The copywriters on the WSJ and Coke Zero projects thought about the environment in which the prospect is viewing the ad, and meet them on their own turf. The Bose copywriter asked readers to switch from what they’re doing to what the writer wants them to think about. Which is better and more effective?
It’s been far too long since we’ve visited the Badvertising Hall of Shame… that corridor of horrors where unfortunate marketers teach us by example what NOT to do. Let’s begin with this outer envelope teaser from Fresh Air Fund.
This is a seasonal appeal I used to struggle with when doing work for Salvation Army… the “send an inner city kid to camp” fund. It seemed less urgent than putting food on the table or rescuing a child from the streets, and it was complicated because you’d have to create a word picture of why this was important before the reader got away. No missteps are permissible.
So look what Fresh Air Fund has chosen as its teaser: The buses are leaving soon… please hurry! What buses? Am I supposed to be on one? Why on earth does this not say instead, “The bus is about to leave for camp without me… please help!” (Singular better than plural because it’s more specific, and let’s mention the reason for the appeal for chrissake.) Also, while camps are universally recognized as a good thing buses are not. Seems like a terrible choice for the opening salvo in this appeal. Next.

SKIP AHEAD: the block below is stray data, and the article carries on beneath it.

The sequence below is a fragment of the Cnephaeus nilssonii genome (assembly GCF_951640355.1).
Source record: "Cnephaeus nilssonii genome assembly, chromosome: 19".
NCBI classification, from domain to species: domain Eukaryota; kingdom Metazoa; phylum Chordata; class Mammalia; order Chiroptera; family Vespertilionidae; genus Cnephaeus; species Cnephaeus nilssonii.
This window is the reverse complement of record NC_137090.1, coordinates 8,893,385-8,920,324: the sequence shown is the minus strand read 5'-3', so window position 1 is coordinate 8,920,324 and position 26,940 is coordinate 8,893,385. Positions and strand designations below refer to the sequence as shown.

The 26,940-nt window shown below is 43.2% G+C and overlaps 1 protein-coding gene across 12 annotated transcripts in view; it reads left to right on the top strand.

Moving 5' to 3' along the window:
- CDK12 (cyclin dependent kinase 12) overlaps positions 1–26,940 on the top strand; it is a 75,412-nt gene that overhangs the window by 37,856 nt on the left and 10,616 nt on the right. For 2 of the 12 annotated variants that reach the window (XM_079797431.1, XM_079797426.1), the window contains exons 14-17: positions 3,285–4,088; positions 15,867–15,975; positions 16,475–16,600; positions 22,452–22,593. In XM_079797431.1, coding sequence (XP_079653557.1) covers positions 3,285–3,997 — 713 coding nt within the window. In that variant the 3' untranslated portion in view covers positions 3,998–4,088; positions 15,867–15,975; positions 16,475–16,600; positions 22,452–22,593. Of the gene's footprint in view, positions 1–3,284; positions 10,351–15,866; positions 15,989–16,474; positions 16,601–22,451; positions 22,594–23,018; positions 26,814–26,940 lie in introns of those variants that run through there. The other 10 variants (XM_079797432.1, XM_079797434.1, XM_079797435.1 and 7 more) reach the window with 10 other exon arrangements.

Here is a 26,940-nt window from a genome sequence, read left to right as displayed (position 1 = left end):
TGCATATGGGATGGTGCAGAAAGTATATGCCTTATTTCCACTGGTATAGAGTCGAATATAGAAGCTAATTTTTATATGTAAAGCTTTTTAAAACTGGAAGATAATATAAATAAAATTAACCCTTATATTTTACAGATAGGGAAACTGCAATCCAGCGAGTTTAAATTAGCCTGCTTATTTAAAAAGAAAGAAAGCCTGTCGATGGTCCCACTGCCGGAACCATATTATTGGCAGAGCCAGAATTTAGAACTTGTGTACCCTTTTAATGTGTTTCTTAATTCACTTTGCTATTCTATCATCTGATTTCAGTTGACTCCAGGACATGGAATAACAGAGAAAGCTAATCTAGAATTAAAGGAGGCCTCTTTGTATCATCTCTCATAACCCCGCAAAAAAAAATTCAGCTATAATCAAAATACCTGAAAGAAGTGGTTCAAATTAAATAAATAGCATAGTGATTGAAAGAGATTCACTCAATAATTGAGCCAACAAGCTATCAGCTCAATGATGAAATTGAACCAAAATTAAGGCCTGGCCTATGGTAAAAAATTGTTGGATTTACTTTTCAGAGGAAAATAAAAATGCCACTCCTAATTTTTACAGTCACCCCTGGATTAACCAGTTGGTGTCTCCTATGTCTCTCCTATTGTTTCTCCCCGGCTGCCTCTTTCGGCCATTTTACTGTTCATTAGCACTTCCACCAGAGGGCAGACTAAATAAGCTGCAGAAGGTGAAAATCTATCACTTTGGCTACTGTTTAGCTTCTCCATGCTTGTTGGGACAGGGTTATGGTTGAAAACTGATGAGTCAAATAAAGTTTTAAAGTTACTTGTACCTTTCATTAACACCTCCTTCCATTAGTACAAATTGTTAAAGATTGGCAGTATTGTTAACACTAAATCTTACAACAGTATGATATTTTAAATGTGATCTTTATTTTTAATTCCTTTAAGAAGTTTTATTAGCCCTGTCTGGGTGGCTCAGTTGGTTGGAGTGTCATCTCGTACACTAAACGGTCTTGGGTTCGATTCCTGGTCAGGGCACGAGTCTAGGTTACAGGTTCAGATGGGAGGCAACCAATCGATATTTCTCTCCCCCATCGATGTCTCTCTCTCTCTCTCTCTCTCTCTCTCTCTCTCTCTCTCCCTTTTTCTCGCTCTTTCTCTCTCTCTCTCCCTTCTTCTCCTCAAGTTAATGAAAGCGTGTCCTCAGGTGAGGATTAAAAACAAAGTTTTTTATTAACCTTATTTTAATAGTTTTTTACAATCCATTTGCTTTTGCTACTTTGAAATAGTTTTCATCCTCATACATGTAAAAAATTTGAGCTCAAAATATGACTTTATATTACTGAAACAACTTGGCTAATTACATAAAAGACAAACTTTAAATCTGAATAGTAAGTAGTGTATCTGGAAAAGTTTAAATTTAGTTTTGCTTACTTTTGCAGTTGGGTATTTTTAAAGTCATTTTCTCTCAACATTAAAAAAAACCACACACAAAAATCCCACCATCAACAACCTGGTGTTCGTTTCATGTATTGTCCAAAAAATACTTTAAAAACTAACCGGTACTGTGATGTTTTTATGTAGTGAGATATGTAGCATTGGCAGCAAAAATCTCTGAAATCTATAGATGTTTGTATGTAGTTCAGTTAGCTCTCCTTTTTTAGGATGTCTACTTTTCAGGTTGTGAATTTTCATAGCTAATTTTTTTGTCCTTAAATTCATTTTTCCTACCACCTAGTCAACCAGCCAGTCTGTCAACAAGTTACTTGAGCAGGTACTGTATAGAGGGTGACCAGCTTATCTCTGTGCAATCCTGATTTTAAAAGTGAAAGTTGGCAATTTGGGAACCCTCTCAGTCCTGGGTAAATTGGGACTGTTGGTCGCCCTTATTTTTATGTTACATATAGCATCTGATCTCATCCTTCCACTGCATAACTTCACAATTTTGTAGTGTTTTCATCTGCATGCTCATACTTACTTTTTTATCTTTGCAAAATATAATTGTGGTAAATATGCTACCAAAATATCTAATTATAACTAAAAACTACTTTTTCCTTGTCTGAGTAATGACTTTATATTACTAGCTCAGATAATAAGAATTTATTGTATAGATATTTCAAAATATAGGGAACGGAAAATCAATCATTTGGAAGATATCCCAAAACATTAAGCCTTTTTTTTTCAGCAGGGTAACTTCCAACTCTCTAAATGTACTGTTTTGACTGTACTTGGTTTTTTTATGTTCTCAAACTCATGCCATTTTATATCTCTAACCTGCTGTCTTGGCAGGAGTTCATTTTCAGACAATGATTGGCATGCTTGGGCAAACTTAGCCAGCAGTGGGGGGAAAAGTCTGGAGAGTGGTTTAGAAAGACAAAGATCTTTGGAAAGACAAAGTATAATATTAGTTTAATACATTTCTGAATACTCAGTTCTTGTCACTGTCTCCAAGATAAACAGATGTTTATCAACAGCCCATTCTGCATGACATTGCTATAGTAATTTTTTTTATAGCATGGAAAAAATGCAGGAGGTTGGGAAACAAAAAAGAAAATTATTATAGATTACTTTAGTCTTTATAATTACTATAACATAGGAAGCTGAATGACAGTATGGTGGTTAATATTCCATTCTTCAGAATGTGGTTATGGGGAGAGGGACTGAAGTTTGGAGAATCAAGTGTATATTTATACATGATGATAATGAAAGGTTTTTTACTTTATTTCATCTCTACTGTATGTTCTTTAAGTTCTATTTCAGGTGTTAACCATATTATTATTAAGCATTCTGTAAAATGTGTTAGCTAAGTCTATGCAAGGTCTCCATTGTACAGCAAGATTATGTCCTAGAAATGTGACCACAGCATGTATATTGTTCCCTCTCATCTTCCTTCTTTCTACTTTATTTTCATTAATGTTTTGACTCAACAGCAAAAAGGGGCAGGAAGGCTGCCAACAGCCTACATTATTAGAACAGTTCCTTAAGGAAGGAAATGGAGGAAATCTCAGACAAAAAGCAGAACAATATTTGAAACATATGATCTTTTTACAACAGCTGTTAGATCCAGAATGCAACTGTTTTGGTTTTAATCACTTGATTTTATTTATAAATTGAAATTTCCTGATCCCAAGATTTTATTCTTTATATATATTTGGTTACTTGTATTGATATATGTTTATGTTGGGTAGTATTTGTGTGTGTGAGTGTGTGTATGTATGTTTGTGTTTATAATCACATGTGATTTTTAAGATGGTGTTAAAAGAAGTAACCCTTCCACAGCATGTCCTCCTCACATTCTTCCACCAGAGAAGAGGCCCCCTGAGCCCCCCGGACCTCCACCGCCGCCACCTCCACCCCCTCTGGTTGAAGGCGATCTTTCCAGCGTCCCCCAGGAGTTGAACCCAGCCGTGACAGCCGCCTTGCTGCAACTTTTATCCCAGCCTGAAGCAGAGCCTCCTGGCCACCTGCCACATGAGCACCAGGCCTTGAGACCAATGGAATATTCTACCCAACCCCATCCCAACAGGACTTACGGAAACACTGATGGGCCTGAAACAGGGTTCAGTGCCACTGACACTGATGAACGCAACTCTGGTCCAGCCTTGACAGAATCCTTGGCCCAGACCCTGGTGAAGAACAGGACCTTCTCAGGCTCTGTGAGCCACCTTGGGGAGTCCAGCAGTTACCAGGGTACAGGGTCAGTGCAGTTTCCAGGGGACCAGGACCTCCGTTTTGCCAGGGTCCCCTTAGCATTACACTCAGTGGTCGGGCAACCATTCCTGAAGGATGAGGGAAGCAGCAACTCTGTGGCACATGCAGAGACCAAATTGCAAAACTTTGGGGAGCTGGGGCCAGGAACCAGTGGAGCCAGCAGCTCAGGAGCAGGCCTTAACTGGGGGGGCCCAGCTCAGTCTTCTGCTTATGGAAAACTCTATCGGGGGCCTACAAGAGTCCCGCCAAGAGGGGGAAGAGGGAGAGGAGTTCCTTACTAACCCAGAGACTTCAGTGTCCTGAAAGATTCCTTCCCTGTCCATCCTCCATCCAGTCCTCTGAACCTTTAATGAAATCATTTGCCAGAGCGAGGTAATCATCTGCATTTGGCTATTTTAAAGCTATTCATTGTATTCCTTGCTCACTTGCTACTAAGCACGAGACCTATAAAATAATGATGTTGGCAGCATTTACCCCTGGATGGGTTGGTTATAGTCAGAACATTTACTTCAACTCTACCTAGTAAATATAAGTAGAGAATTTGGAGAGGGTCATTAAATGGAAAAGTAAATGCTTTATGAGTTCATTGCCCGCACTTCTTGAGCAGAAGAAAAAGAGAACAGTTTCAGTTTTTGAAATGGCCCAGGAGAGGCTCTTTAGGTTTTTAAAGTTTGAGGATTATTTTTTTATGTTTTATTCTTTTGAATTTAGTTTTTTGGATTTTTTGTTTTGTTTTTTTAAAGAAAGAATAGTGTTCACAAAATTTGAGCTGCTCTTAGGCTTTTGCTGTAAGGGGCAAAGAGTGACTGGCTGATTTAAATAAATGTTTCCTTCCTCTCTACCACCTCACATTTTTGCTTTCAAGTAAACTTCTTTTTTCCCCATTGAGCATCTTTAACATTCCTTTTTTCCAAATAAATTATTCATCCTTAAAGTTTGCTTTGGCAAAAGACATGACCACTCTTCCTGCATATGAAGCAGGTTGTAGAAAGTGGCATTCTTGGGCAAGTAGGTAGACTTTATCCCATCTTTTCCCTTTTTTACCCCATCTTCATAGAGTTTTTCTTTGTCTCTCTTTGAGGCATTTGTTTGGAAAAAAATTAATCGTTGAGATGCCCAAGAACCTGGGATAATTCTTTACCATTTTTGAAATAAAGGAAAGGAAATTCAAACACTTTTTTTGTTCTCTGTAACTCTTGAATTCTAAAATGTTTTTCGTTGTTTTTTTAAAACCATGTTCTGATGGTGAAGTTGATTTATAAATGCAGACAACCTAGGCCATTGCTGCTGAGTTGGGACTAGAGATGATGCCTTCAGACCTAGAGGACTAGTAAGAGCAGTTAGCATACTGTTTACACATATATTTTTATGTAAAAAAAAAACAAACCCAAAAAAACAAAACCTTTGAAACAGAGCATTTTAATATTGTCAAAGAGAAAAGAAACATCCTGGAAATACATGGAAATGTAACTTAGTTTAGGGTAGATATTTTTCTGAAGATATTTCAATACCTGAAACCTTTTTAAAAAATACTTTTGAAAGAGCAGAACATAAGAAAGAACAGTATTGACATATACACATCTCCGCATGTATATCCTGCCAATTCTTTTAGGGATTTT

Do you believe this?
From… I don’t know who because I never opened it… I have a blind outer with nothing but PERSONAL AND CONFIDENTIAL printed above my name. Maybe I notice the “standard postage” indicia that spoils the illusion, but maybe I don’t; they’ve done a good job of designing something that looks like a real meter imprint.
But, look what’s above my name: PREPARED FOR: Okay, that’s too much and it’s also discordant with PERSONAL AND CONFIDENTIAL which suggests a very individualized letter, maybe a collection notice, whereas PREPARED FOR suggests a mechanized process like maybe a refund. Either would have been good on its own, together they cancel each other out. The blind outer has lost its intrigue so out it goes.
When did the 72 hour sale begin anyway?
Finally we have this from Pella: OPEN IMMEDIATELY: 72-hour event ends soon. Well, is it 72 hours or isn’t it? If it is, it ends in 72 hours, not “soon”. The contradiction completely bursts the bubble of urgency and anticipation. Also, since this is clearly a piece of advertising mail, there needs to be more reader context, eg “Hurry! You’ve only got 72 hours to save” or “Open for your private invitation to our 72 hour preferred customer sale”.